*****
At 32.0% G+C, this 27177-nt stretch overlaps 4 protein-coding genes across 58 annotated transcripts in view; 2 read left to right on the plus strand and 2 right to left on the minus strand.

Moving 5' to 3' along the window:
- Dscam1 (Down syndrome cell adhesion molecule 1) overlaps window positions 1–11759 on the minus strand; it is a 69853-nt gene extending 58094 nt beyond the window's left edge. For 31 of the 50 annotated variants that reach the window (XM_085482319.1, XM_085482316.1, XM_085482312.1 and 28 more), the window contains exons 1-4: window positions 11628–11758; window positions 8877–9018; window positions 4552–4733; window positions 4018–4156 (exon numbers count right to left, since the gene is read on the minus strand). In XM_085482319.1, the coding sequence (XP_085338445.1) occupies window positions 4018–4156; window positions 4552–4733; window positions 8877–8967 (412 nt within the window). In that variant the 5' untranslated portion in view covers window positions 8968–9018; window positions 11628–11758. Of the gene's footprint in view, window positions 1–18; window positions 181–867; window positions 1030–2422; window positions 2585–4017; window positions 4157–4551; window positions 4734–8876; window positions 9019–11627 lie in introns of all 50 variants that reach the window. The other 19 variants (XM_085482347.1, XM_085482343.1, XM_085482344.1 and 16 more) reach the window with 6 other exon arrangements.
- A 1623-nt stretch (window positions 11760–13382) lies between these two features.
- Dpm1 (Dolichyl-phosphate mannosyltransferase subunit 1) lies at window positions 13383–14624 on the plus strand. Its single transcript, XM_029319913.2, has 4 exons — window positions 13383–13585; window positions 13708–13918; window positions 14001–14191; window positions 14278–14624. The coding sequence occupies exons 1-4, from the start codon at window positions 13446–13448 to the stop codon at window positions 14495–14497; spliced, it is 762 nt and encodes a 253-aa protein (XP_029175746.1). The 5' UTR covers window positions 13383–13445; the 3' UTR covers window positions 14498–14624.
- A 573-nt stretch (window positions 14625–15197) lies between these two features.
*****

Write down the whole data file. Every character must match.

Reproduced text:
At 32.0% G+C, this 27177-nt stretch overlaps 4 protein-coding genes across 58 annotated transcripts in view; 2 read left to right on the plus strand and 2 right to left on the minus strand.

Moving 5' to 3' along the window:
- Dscam1 (Down syndrome cell adhesion molecule 1) overlaps window positions 1–11759 on the minus strand; it is a 69853-nt gene extending 58094 nt beyond the window's left edge. For 31 of the 50 annotated variants that reach the window (XM_085482319.1, XM_085482316.1, XM_085482312.1 and 28 more), the window contains exons 1-4: window positions 11628–11758; window positions 8877–9018; window positions 4552–4733; window positions 4018–4156 (exon numbers count right to left, since the gene is read on the minus strand). In XM_085482319.1, the coding sequence (XP_085338445.1) occupies window positions 4018–4156; window positions 4552–4733; window positions 8877–8967 (412 nt within the window). In that variant the 5' untranslated portion in view covers window positions 8968–9018; window positions 11628–11758. Of the gene's footprint in view, window positions 1–18; window positions 181–867; window positions 1030–2422; window positions 2585–4017; window positions 4157–4551; window positions 4734–8876; window positions 9019–11627 lie in introns of all 50 variants that reach the window. The other 19 variants (XM_085482347.1, XM_085482343.1, XM_085482344.1 and 16 more) reach the window with 6 other exon arrangements.
- A 1623-nt stretch (window positions 11760–13382) lies between these two features.
- Dpm1 (Dolichyl-phosphate mannosyltransferase subunit 1) lies at window positions 13383–14624 on the plus strand. Its single transcript, XM_029319913.2, has 4 exons — window positions 13383–13585; window positions 13708–13918; window positions 14001–14191; window positions 14278–14624. The coding sequence occupies exons 1-4, from the start codon at window positions 13446–13448 to the stop codon at window positions 14495–14497; spliced, it is 762 nt and encodes a 253-aa protein (XP_029175746.1). The 5' UTR covers window positions 13383–13445; the 3' UTR covers window positions 14498–14624.
- A 573-nt stretch (window positions 14625–15197) lies between these two features.